When reporters appear in unfamiliar formats, problems can occur
From the Spring 2005 issue of The News Media & The Law, page 25.
By Grant Penrod
When Massachusetts Superior Court Judge Ernest B. Murphy’s libel lawsuit against the Boston Herald and four of its reporters came to trial in January, the case garnered significant national media interest. But what captured the attention of media pundits wasn’t the alleged libelous statements — the Herald claimed Murphy told a rape victim to “get over it” — or the fact that a rare libel lawsuit by a public official over comments about his job performance actually made it to trial.
What raised eyebrows was that Murphy was partially basing his case on statements Herald reporter David Wedge made during a subsequent appearance on Fox News’ “The O’Reilly Factor.” Commentators wondered whether the case signaled dire consequences for media cross-promotion and convergence, opening up whole new avenues of liability for journalists who appear in formats unfamiliar to them — such as print reporters appearing on television, radio or online to talk about their stories.
Murphy’s case centered on a Feb. 13, 2002, Herald article by Wedge and Jules Crittenden headlined “Murphy’s law: Lenient judge frees dangerous criminals.” The article was part of a series addressing alleged overly lenient criminal sentencing by Murphy. Citing “several courthouse sources,” the article quoted Murphy as telling a rape victim: “She can’t go through life as a victim. She’s 14. She got raped. Tell her to get over it.”
After receiving several threats against himself and his family, Murphy sued in June 2002.
The source of the statement, and even its exact wording, remain unclear. One of Wedge’s sources, prosecutor David Crowley, testified at trial that he heard Murphy say some version of “get over it,” but could not remember the exact quote, Massachusetts Lawyers Weekly reported. Two other prosecutors who did not actually hear Murphy confirmed the quote to Wedge, the paper reported. Murphy denied making the statement at all.
“Neither Wedge nor anyone else at the Herald had any doubt about the accuracy of the statements,” said Herald attorney Robert Dushman.
During his March 7, 2002, appearance on “The O’Reilly Factor,” Wedge was asked if the quote was “100 percent accurate.” Wedge responded: “Yes he said this. He made this comment to three lawyers. He knows he said it, and everybody else knows that he said it.” Because Murphy is a public official, he had the heavy burden of proving by “clear and convincing evidence” that Wedge acted with actual malice — meaning he knew the statement was false or recklessly disregarded whether it was true or not. Pre-trial speculation hinted that Murphy might try to use the O’Reilly appearance to prove actual malice.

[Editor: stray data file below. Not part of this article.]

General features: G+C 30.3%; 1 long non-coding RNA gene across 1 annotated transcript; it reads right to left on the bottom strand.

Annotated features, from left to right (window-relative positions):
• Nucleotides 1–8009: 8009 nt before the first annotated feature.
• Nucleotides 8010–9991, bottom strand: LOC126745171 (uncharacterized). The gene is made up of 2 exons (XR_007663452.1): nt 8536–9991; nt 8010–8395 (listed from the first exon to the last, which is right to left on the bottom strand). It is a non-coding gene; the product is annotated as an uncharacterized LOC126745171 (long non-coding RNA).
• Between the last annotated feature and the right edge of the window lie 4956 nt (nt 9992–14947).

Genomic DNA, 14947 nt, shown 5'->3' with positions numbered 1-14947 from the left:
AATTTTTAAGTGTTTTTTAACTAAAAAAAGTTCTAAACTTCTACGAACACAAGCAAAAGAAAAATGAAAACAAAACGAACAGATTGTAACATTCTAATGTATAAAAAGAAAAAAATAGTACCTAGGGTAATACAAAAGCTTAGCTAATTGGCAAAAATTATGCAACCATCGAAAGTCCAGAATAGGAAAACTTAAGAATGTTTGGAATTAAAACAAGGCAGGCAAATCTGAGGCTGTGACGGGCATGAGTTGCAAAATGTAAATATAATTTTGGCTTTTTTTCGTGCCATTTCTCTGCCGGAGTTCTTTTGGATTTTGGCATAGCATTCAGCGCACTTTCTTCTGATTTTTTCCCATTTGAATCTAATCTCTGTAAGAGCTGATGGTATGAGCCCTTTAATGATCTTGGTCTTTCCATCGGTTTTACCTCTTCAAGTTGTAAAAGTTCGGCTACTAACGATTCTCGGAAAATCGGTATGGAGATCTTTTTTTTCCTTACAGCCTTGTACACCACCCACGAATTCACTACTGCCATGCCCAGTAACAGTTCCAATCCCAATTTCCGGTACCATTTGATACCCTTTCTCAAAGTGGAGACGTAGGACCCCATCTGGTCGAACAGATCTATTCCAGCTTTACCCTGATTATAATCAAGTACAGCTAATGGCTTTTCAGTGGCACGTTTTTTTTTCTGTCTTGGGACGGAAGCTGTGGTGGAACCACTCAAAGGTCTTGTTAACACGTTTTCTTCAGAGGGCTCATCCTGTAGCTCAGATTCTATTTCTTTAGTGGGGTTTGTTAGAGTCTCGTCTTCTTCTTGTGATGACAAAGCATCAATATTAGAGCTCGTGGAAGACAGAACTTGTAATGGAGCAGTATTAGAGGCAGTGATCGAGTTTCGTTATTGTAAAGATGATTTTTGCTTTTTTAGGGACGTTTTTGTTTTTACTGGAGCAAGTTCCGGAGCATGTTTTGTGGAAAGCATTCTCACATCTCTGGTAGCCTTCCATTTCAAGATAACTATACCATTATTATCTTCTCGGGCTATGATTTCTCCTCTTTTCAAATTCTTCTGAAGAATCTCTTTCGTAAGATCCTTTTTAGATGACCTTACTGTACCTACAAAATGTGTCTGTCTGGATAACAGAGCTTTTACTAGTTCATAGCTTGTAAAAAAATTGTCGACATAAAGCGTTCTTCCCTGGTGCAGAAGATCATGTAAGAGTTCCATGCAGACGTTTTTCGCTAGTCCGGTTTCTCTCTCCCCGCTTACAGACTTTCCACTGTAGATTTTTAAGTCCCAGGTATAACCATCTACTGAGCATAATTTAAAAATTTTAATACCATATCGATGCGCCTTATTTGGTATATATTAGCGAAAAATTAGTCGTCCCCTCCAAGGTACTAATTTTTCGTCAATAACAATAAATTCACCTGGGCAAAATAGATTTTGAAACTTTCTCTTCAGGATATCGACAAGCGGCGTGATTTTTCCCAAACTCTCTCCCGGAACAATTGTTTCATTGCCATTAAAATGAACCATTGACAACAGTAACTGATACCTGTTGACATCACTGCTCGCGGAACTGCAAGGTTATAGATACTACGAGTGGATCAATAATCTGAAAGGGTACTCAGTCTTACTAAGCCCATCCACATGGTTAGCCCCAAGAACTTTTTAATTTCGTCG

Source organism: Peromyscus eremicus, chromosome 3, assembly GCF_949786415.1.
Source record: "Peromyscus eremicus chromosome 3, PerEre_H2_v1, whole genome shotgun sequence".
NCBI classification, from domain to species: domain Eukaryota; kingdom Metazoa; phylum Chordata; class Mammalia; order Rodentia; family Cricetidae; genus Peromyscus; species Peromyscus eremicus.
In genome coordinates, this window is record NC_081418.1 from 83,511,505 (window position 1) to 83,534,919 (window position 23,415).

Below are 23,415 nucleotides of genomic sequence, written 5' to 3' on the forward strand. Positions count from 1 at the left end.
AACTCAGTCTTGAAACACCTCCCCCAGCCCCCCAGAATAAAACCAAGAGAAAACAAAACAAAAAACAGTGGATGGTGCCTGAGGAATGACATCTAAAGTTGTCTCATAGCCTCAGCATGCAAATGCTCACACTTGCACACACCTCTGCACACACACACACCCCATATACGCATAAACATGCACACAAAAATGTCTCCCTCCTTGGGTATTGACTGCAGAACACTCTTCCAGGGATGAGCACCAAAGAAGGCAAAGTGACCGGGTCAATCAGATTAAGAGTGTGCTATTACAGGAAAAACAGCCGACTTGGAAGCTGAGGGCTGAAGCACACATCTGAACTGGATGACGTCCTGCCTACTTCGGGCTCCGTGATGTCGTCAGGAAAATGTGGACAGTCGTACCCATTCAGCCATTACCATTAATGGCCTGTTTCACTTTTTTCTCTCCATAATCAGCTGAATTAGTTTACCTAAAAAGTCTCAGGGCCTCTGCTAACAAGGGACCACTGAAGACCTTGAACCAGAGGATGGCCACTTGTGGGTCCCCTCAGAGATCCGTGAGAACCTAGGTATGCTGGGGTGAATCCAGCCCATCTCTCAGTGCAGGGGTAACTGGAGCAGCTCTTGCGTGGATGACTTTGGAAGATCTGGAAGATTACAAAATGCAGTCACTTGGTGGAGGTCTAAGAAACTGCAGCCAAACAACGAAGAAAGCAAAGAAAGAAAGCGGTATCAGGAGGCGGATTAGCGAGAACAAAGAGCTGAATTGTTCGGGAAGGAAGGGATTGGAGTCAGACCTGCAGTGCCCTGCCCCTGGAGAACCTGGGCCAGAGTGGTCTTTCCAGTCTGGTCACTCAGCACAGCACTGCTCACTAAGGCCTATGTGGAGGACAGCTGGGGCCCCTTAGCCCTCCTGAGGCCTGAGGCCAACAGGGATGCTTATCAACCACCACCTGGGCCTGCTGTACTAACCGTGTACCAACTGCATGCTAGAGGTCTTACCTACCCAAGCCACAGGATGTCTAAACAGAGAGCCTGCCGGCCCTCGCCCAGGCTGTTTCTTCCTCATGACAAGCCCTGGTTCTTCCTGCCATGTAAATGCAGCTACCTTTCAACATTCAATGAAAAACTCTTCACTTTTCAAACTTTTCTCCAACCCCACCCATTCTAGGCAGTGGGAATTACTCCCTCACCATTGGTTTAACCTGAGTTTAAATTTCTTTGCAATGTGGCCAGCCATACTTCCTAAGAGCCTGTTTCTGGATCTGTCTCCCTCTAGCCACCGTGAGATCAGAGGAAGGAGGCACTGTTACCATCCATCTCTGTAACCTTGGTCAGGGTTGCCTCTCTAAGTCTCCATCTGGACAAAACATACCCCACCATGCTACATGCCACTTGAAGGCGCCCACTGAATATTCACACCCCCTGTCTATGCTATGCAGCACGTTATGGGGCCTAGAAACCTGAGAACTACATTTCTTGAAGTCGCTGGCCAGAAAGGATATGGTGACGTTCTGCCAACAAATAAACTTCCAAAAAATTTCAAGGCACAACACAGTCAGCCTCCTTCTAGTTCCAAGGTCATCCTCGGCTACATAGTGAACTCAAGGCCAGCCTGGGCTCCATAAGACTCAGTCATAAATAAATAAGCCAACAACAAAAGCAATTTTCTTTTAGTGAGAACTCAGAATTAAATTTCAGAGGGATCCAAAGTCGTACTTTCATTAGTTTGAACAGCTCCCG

“As a strict technical matter [the post-publication comments] really shouldn’t matter because the question really is what was the state of mind of the reporter at the time they wrote the story or aired the story,” said Kurt Wimmer, a media lawyer with Covington & Burling in Washington, D.C. “What happens afterwards should really not be the focus.”
However, “as a practical matter it does create a different inference for the jury who is now seeing not just the disinterested reporter writing what he thinks was correct, but the reporter as advocate on a television show reinforcing the point and driving it home, ” Wimmer said.
In the end, that is not how the O’Reilly appearance figured into the trial, Dushman said. “It was almost like just another publication,” he said.
The jury awarded Murphy a whopping $2.1 million in damages for 22 separate statements it found to be libelous, including two from the O’Reilly appearance. The jury had considered a total of 61 statements, five from the O’Reilly show. Murphy was awarded $300,000 for the “get over it” quote from the Feb. 13 article, and varying lesser amounts for the other statements. According to Dushman, the awards for the O’Reilly statements were roughly in line with the other damages awarded.
The Herald is appealing the verdict.
Should print reporters discuss their stories on TV ?
It’s nearly impossible these days to watch television news programs and not see print reporters appearing.
“In the era of modern journalism many media companies think as a practical matter they not only cannot keep reporters from appearing on talk shows, but there are some benefits,” said James Grossberg, a partner at Levine, Sullivan, Koch & Schulz in Laguna Beach, Calif., and principle newsroom lawyer for The Orange County Register. Newspapers like the promotional and public relations benefits while reporters want to enhance their careers, he said.